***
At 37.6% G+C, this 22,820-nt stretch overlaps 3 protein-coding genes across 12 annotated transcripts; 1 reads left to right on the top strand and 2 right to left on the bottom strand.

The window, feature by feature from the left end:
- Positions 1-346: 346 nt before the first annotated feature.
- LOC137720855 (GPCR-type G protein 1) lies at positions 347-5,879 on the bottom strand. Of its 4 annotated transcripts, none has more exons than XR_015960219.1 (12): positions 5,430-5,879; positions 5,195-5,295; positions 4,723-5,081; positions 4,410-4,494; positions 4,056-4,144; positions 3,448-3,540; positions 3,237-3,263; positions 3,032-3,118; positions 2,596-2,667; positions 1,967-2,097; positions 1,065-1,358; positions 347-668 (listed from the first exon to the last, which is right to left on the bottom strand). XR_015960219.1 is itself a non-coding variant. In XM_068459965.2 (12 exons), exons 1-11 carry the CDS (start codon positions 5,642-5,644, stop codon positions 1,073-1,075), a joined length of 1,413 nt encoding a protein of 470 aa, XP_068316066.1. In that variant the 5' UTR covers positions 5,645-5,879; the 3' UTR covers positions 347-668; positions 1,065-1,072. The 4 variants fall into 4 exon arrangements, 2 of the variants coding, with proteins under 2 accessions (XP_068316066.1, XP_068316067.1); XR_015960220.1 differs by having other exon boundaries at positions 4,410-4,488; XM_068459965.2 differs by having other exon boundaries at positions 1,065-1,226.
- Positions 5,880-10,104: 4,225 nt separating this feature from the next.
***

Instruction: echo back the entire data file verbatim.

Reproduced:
At 37.6% G+C, this 22,820-nt stretch overlaps 3 protein-coding genes across 12 annotated transcripts; 1 reads left to right on the top strand and 2 right to left on the bottom strand.

The window, feature by feature from the left end:
- Positions 1-346: 346 nt before the first annotated feature.
- LOC137720855 (GPCR-type G protein 1) lies at positions 347-5,879 on the bottom strand. Of its 4 annotated transcripts, none has more exons than XR_015960219.1 (12): positions 5,430-5,879; positions 5,195-5,295; positions 4,723-5,081; positions 4,410-4,494; positions 4,056-4,144; positions 3,448-3,540; positions 3,237-3,263; positions 3,032-3,118; positions 2,596-2,667; positions 1,967-2,097; positions 1,065-1,358; positions 347-668 (listed from the first exon to the last, which is right to left on the bottom strand). XR_015960219.1 is itself a non-coding variant. In XM_068459965.2 (12 exons), exons 1-11 carry the CDS (start codon positions 5,642-5,644, stop codon positions 1,073-1,075), a joined length of 1,413 nt encoding a protein of 470 aa, XP_068316066.1. In that variant the 5' UTR covers positions 5,645-5,879; the 3' UTR covers positions 347-668; positions 1,065-1,072. The 4 variants fall into 4 exon arrangements, 2 of the variants coding, with proteins under 2 accessions (XP_068316066.1, XP_068316067.1); XR_015960220.1 differs by having other exon boundaries at positions 4,410-4,488; XM_068459965.2 differs by having other exon boundaries at positions 1,065-1,226.
- Positions 5,880-10,104: 4,225 nt separating this feature from the next.